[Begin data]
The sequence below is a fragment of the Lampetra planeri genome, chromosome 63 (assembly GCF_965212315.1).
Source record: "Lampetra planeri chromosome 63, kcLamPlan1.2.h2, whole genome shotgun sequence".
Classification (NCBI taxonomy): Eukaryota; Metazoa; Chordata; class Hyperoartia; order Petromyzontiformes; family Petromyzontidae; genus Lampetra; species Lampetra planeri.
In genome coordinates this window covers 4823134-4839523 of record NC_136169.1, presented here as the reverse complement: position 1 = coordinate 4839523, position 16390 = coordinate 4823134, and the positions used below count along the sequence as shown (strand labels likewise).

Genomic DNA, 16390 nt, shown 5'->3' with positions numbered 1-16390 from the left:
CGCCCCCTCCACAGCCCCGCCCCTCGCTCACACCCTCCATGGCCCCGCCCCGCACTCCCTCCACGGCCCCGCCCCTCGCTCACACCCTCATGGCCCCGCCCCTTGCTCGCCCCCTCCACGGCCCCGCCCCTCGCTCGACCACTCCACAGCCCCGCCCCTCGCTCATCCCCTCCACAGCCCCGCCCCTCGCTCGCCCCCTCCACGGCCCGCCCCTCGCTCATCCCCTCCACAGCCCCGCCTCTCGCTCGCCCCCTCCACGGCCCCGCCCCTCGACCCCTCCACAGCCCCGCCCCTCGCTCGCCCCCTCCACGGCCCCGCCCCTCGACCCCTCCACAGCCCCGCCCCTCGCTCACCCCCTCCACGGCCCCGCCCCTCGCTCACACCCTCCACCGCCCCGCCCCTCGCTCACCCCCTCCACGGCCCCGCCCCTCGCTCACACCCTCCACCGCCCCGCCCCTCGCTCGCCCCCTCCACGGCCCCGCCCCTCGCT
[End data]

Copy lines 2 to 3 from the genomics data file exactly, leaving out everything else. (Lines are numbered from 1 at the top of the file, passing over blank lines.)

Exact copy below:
Source record: "Lampetra planeri chromosome 63, kcLamPlan1.2.h2, whole genome shotgun sequence".
Classification (NCBI taxonomy): Eukaryota; Metazoa; Chordata; class Hyperoartia; order Petromyzontiformes; family Petromyzontidae; genus Lampetra; species Lampetra planeri.